The second set of additions change the address in the dynamichosts chain of /etc/sysconfig/iptables. Please note that this file may be at a different location in some versions of Linux (such as /etc/iptables.up.rules), if so you will need to change this accordingly. This is particularly important if you run both Webmin and fail2ban. If fail2ban is running it will add some lines to the in-memory version of iptables, so you don’t want to do a simple commit to save the in-memory version back to the iptables file. But at the same time, if you use Webmin’s “Linux Firewall” module to maintain iptables, you want any changes in IP addresses to show up the next time you call up Webmin’s Linux Firewall page. So this simply does a search and replace in /etc/sysconfig/iptables on the rule containing the old IP address, and replaces it with the new one. There are two lines in that section that contain the sed command, the first one will replace only the first instance of the old IP address if it’s in iptables more than once, while the second (which is commented out) would replace all instances of the old IP address. Uncomment whichever you prefer and leave the other commented out, but bear in mind that if two or more of your remote extensions might ever be at the same IP address at the same time, you want the first version (the one that is uncommented above) so that when one of those extensions moves to a different IP address it doesn’t change the IP address for all of the extensions.

Note there’s still a possibility of missing a change if you are actually working in Webmin when a change occurs (since you’ll already have loaded a copy of iptables, and if you then make changes and save it out it could overwrite any change made by the script). But, the last two lines of the script send you an e-mail to alert you to that possibility. If you don’t use Webmin and don’t need or want an e-mail notification for some other reason, you can omit those last two lines, otherwise change the parts in red text to sane values for your situation. While editing, pay attention to the backtick at the end of the line (it’s easy to accidentally delete it when editing an e-mail address — don’t do that!).

When you’re all finished, make sure both scripts are executable and the permissions are correct, then create a cron job to call the first script every five minutes.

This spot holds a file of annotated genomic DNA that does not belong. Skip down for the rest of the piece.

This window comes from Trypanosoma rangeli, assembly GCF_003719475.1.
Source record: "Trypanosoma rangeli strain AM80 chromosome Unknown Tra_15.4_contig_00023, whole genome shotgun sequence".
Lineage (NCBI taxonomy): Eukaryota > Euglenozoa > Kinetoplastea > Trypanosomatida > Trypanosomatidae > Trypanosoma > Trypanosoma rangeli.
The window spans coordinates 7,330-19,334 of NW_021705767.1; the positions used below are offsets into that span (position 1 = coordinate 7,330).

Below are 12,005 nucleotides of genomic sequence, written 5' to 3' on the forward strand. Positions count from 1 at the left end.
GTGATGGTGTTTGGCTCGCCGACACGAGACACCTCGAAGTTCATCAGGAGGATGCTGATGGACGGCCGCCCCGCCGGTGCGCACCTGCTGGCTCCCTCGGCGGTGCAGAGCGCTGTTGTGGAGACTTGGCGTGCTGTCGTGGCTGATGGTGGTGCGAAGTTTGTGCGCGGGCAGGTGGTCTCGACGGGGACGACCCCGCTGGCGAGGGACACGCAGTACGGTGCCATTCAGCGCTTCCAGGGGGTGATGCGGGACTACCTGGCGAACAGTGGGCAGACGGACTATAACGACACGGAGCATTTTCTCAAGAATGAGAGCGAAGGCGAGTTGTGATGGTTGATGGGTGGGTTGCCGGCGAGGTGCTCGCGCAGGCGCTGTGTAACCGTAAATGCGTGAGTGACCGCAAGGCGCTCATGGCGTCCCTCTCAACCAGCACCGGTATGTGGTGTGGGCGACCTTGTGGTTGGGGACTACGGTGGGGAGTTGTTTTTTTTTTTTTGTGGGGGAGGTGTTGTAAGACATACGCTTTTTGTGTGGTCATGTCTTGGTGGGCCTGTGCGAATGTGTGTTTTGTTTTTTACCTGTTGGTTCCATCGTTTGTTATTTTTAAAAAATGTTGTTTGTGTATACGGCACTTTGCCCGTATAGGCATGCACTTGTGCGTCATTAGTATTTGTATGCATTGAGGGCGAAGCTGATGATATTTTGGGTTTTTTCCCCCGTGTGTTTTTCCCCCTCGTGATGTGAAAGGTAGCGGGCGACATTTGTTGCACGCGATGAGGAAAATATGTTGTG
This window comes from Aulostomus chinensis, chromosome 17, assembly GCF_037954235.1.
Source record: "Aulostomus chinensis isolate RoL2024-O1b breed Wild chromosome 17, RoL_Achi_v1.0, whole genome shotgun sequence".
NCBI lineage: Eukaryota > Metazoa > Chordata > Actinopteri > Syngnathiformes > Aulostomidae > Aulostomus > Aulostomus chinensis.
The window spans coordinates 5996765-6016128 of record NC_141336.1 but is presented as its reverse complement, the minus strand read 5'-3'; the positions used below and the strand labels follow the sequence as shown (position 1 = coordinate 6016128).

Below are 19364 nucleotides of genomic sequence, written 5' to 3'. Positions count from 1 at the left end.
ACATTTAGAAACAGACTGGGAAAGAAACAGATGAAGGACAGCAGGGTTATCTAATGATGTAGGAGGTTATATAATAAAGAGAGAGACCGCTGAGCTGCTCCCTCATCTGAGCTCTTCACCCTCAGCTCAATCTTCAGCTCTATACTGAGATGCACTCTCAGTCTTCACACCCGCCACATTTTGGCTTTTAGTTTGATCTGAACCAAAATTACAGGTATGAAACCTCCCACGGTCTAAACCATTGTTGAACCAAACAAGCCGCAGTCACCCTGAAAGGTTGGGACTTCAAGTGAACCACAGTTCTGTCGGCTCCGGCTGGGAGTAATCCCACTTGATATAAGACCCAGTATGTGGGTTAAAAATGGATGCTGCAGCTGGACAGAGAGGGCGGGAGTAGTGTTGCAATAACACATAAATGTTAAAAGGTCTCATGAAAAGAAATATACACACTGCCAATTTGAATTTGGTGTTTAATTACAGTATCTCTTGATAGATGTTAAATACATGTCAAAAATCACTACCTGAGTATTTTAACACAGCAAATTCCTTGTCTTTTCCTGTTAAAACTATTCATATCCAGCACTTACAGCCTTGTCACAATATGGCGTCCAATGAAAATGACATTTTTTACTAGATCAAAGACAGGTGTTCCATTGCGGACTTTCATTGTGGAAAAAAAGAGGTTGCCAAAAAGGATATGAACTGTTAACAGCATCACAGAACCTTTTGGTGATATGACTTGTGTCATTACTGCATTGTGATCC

The only slight drawback to this method is that when an IP address changes it can take up to ten minutes to update (five for the Dynamic DNS to pick it up, and five more for the cron job to fire that gets it from the Dynamic DNS). Fortunately, most ISP’s tend to change IP address assignments in the middle of the night. Note that using the wrong DNS servers can cause the updates to take significantly longer; I set my computers to use Google’s DNS ( and and that works fairly well. Note that if ALL your Dynamic DNS addresses are from freedns.afraid.org then you may want to change one line in the above script, from

IP=`/usr/bin/dig +short $HOST | /usr/bin/tail -n 1`


IP=`/usr/bin/dig +short @ns1.afraid.org $HOST | /usr/bin/tail -n 1`

This change will specify that the afraid.org DNS server is to be used for these lookups (and ONLY for these lookups, not for every DNS request your system makes – don’t want to overload the servers of this free service!). This may be particularly important if the DNS server you normally use is a caching server that doesn’t always do real-time lookups for each DNS request (for example, if you have installed the BIND DNS Server on your system). If some of the Dynamic DNS addresses come from other services then you could use a similar modification that checks a public DNS service that does not cache entries for long periods of time; as I write this Google’s DNS servers seem to update in near real time.

One thing some may not like is that this script basically hands the “keys to the kingdom” to your authorized users, by giving them access to all ports, or at least all ports not explicitly denied by rules higher in priority. It would be easy enough to change the rule that is written to iptables, or even add additional ones, in the above script, so that you could specify access to individual ports. The other problem is it works great for those external users at fixed locations that don’t move around a lot. It might not work quite as well as well for softphone users on laptops due to the delay between the time they turn on the laptop and the time your Asterisk server picks up the new address.